Culcita novaeguineae

Culcita novaeguineae (common name, cushion star) is a species of starfish. It has short arms and an inflated appearance and resembles a pentagonal pincushion. It is variable in colour and can be found in tropical warm waters in the Indo-Pacific.

Culcita novaeguineae
Scientific classification
C. novaeguineae
Binomial name
Culcita novaeguineae
Müller & Troschel, 1842 [1]

See text


C. novaeguineae has numerous synonyms, at least in part because it has a "goniasterid" phase; the juveniles exhibit little resemblance to the mature form, and gradually change in morphology as they grow. A number of different "species" were described in the literature before they were found to be different developmental stages of the same species. Some were even considered to be in a different family, the Goniasteridae, rather than in the correct family, Oreasteridae.[2]


A Cushion star in Apo Reef, Philippines.

A mature C. novaeguineae is pentagonal to subglobose in shape with an inflated appearance and much-abbreviated arms. It can grow to a diameter of 30 cm (12 in). Rows of tube feet are on the underside, and it has a central mouth. The colour is very variable and includes a mottling with darker and lighter shades of fawn, brown, orange, yellow and green.[3] The armoured body wall is made of calcareous ossicles which are supported internally by pillars which buttress the ambulacra. The armouring contains pits into which the tube feet can be retracted. The body cavity is filled with water.[4] On the dorsal face, they can be covered with small conical tubercles, as well inside as outside of papular areas.[5]

Small cushion stars are very different in appearance. They are star-shaped, with five short, broad arms and a low profile. As they grow, the inter-arm areas fill in and expand relative to the tube-feet areas, and the arms get shorter relative to the disc which becomes inflated and more massive.[2]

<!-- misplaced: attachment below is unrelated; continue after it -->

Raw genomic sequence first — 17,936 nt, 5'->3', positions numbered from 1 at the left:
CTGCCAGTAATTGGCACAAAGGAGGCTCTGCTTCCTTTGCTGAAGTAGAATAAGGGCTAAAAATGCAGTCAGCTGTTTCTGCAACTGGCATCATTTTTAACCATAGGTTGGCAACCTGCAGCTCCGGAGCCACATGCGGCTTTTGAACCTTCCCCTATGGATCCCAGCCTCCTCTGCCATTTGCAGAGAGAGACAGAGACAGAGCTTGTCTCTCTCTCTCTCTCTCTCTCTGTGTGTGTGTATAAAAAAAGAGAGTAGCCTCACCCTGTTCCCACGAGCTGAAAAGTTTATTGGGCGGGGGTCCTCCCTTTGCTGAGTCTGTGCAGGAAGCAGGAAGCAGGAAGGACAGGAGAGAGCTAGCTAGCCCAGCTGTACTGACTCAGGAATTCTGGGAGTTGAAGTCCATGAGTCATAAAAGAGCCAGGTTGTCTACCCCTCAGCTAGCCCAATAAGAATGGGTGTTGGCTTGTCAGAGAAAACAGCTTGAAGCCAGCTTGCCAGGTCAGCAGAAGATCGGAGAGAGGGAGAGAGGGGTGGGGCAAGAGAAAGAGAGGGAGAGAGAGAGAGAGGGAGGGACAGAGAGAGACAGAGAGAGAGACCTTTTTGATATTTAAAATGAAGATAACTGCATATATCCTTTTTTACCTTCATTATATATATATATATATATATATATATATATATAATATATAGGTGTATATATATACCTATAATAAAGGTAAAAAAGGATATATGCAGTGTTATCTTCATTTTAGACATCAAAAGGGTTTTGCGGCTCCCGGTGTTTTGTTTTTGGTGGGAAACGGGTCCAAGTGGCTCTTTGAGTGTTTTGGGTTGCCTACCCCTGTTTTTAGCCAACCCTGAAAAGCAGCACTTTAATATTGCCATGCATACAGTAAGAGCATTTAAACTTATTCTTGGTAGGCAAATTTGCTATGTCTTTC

C. novaeguineae is found in the Indian and Pacific Oceans. Its range extends from Madagascar and the Seychelles to the Philippines, New Guinea (for which it is named), Australia and Hawaii.[1]


C. novaeguineae feeds on detritus and small invertebrates, including stony corals.[3] It can be kept in a reef aquarium of sufficient size stocked with suitable corals on which it can feed.[6]


A number of organisms live in or on C. novaeguineae. The small shrimp Periclimenes soror lives as a commensal hiding under the cushion star.[3] Astroxynus culcitae, Stellicola oreastriphilus and Stellicola parvulipes are copepods which live parasitically on the outside of the cushion star.[1] The star pearlfish (Carapus mourlani) sometimes lives as a commensal inside the cushion star, working its way into the large body cavity through an ambulacral groove and emerging periodically to feed.[7]


  • Anthenea spinulosa (Gray, 1847)
  • Culcita grex Müller & Troschel, 1842
  • Culcita pentagularis Gray, 1847
  • Culcita pentangularis Gray, 1847
  • Culcita pulverulenta Perrier, 1869
  • Goniaster multiporum Hoffman in Rowe, 1974
  • Goniaster sebae (Muller & Troschel, 1842)
  • Goniodiscides sebae (Müller & Troschel, 1842)
  • Goniodiscus sebae Müller & Troschel, 1842
  • Hippasteria philippinensis Domantay & Roxas, 1938
  • Hosia spinulosa Gray, 1847
  • Pentagonaster spinulosus (Gray, 1847)
  • Randasia granulata Gray, 1847[1]


  1. ^ a b c d Mah, Christopher (2010). "Culcita novaeguineae Müller & Troschel, 1842". WoRMS. World Register of Marine Species. Retrieved 2012-01-20.
  2. ^ a b The Cushion star Culcita novaeguineae: An exercise in growth-related taxonomic confusion! Echinoblog. Retrieved 2012-01-20.
  3. ^ a b c Cushion star Archived 2012-03-05 at the Wayback Machine SeaDB. Retrieved 2012-01-20.
  4. ^ Starfish "Bones"! Understanding evolution & adaptation from starfish ossicles! Echinoblog. Retrieved 2012-01-21.
  5. ^ Clark, Ailsa M. & Rowe, Franck W. (1971). Monograph of shallow-water Indo-West Pacific echinoderms. Trustees of the British Museum (Natural History). OCLC 717759019.CS1 maint: uses authors parameter (link)
  6. ^ .Cushion Star Microcosm Aquarium Explorer. Retrieved 2012-01-21.
  7. ^ When Fish Live in your Cloaca & How Anal Teeth are Important! The Pearlfish-Sea Cucumber Relationship Echinoblog. Retrieved 2012-01-21.

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